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Fire & Flood

Fire & Flood - Victoria Scott Instead of Fire & Flood, this book should be named Mish & Mash. Trying to make sense of this story was like unpacking a fever dream...

Why was this person I met five years ago at summer camp escaping the apocalypse with me and my family?

And why were we all so happy and chipper the whole time?

Where did the flock of neon zebras come from when we were crossing the Pacific Ocean?


So how hot was the fever that cooked this story up? Fire & Flood is like a combination of The Hunger Games and The Amazing Race, but with Digimon, narrated by Tessa Altman from Suburgatory, with Jonah Griggs as the love interest. Oh, and there’s no dystopic or futuristic setting. It’s set in the modern world as we know it, only there have been secret advancements in genetic engineering and… elemental magic (???) that the general public is unaware of.

Our narrator is a teenage girl — Tella. Tella’s older brother is bedridden with a mysterious illness that no doctor can identify or treat. So, Tella’s parents have moved the family to a removed spot in Montana. Fishy. The book’s action begins quickly, with Tella discovering a strange, ipod-like device in her room. But instead of blaring My Chemical Romance like it should, the device invites her to compete in a race, horribly titled the Brimstone Bleed, where the prize is the capital-C Cure for her brother’s illness. Brave and irrepressible Tella sets off immediately on this mission, soon receiving her Pandora — an animal with special powers that hatches from an egg, like a Tomagatchi — and embarking on the jungle portion of a four-part, 90-day race.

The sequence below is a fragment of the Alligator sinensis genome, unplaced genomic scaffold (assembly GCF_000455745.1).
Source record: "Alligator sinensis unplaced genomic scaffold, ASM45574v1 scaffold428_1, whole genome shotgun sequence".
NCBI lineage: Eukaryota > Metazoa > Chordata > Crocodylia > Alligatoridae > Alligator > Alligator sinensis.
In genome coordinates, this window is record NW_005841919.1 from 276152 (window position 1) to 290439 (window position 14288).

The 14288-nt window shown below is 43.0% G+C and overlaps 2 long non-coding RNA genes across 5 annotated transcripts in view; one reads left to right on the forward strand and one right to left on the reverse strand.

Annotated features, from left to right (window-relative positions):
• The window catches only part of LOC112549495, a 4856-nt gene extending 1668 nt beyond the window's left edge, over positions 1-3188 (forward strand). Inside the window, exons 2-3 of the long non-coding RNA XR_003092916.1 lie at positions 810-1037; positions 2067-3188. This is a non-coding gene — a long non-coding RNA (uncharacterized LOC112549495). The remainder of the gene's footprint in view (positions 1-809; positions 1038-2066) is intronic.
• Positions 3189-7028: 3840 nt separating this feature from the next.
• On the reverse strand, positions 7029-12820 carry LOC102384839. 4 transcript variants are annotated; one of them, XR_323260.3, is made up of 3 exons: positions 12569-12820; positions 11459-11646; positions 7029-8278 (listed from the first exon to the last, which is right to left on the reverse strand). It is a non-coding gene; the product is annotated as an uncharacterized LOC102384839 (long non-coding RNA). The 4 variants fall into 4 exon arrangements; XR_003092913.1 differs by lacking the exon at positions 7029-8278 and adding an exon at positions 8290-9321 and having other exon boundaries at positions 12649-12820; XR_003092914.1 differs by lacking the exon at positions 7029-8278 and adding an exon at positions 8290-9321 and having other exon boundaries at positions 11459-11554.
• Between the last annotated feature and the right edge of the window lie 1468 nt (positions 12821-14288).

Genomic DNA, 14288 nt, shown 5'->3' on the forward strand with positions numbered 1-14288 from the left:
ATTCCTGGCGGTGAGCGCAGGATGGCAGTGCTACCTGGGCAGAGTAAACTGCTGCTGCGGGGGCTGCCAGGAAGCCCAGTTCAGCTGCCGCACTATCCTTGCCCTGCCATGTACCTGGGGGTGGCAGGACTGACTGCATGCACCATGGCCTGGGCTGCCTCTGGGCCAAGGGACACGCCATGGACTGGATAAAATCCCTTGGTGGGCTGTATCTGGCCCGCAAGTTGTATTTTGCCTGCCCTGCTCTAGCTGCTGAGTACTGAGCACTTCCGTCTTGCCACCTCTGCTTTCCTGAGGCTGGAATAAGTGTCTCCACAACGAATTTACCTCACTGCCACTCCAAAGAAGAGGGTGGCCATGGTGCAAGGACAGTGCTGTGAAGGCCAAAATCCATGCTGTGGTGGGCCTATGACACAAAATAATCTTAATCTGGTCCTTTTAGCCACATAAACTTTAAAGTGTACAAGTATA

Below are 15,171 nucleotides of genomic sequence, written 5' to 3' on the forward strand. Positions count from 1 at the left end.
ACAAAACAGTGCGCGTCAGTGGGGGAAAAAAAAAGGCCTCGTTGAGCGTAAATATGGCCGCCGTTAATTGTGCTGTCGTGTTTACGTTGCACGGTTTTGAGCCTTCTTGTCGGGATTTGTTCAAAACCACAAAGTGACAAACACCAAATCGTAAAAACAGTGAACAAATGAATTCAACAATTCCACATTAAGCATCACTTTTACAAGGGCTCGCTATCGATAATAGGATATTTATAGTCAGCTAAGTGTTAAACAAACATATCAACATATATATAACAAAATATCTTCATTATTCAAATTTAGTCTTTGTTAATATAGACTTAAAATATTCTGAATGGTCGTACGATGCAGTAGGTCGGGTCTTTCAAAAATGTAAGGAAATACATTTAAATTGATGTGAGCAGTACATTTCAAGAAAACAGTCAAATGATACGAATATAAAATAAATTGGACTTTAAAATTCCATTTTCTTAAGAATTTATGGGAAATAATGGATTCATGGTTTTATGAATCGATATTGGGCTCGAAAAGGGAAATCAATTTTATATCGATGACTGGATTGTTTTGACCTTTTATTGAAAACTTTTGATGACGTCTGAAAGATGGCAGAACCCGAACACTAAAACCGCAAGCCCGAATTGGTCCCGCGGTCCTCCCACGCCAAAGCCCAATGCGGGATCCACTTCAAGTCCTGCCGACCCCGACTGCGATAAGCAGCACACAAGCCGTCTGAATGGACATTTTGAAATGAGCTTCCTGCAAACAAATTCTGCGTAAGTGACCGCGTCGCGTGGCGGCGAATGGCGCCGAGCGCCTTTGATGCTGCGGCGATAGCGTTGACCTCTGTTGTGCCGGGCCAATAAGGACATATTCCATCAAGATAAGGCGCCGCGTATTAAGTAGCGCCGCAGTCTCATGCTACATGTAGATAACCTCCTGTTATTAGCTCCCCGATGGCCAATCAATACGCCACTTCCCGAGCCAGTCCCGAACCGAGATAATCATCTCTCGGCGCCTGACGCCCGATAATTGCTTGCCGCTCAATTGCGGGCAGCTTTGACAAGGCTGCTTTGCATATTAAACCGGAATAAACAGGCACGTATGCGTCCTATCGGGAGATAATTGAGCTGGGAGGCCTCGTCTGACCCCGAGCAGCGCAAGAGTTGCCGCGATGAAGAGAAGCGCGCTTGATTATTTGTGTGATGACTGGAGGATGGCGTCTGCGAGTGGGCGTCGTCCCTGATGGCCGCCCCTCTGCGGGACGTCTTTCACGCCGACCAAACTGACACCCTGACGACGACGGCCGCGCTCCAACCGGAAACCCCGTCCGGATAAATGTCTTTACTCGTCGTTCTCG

Now, I don’t require my escapist reading to make perfect sense, but I do have a limit.

My biggest complaint with Fire & Flood comes from the discrepancy between the subject matter and the tone. The deadly stakes of this race are rendered completely unbelievable and the opposite of emotionally resonant by Tella’s sassy, mall-rat narration. On one page, some people die. A few pages later, Tella pines for Nordstrom’s. Then, there's this line: "That's a bald eagle," I say, proud of myself for knowing."

So, obviously not my cup of tea, but I’m sure there are readers who would find enjoyment in this series. I recommend for people who liked Maze Runner.